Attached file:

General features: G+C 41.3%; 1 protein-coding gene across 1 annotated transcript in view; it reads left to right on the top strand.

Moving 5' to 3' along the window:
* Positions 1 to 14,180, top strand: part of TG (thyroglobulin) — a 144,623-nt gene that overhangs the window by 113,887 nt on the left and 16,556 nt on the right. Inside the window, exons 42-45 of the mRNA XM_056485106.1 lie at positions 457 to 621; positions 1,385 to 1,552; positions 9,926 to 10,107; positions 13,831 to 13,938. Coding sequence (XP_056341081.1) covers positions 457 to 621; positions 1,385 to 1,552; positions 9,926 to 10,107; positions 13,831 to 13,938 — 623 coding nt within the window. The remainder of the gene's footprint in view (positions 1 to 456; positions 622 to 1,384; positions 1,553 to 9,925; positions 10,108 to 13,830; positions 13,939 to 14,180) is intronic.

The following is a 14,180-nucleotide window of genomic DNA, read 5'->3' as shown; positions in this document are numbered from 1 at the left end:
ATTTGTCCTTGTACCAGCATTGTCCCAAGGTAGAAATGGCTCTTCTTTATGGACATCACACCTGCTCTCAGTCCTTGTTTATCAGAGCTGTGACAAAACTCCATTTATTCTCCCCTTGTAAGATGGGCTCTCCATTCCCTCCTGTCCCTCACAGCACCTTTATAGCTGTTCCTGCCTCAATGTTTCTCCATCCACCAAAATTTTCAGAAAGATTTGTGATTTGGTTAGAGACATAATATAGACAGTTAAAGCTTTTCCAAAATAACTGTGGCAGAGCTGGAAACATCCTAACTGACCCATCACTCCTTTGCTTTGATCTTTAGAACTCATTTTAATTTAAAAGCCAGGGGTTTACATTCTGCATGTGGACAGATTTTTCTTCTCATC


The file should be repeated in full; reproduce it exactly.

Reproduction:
General features: G+C 41.3%; 1 protein-coding gene across 1 annotated transcript in view; it reads left to right on the top strand.

Moving 5' to 3' along the window:
* Positions 1 to 14,180, top strand: part of TG (thyroglobulin) — a 144,623-nt gene that overhangs the window by 113,887 nt on the left and 16,556 nt on the right. Inside the window, exons 42-45 of the mRNA XM_056485106.1 lie at positions 457 to 621; positions 1,385 to 1,552; positions 9,926 to 10,107; positions 13,831 to 13,938. Coding sequence (XP_056341081.1) covers positions 457 to 621; positions 1,385 to 1,552; positions 9,926 to 10,107; positions 13,831 to 13,938 — 623 coding nt within the window. The remainder of the gene's footprint in view (positions 1 to 456; positions 622 to 1,384; positions 1,553 to 9,925; positions 10,108 to 13,830; positions 13,939 to 14,180) is intronic.

The following is a 14,180-nucleotide window of genomic DNA, read 5'->3' as shown; positions in this document are numbered from 1 at the left end:
ATTTGTCCTTGTACCAGCATTGTCCCAAGGTAGAAATGGCTCTTCTTTATGGACATCACACCTGCTCTCAGTCCTTGTTTATCAGAGCTGTGACAAAACTCCATTTATTCTCCCCTTGTAAGATGGGCTCTCCATTCCCTCCTGTCCCTCACAGCACCTTTATAGCTGTTCCTGCCTCAATGTTTCTCCATCCACCAAAATTTTCAGAAAGATTTGTGATTTGGTTAGAGACATAATATAGACAGTTAAAGCTTTTCCAAAATAACTGTGGCAGAGCTGGAAACATCCTAACTGACCCATCACTCCTTTGCTTTGATCTTTAGAACTCATTTTAATTTAAAAGCCAGGGGTTTACATTCTGCATGTGGACAGATTTTTCTTCTCATC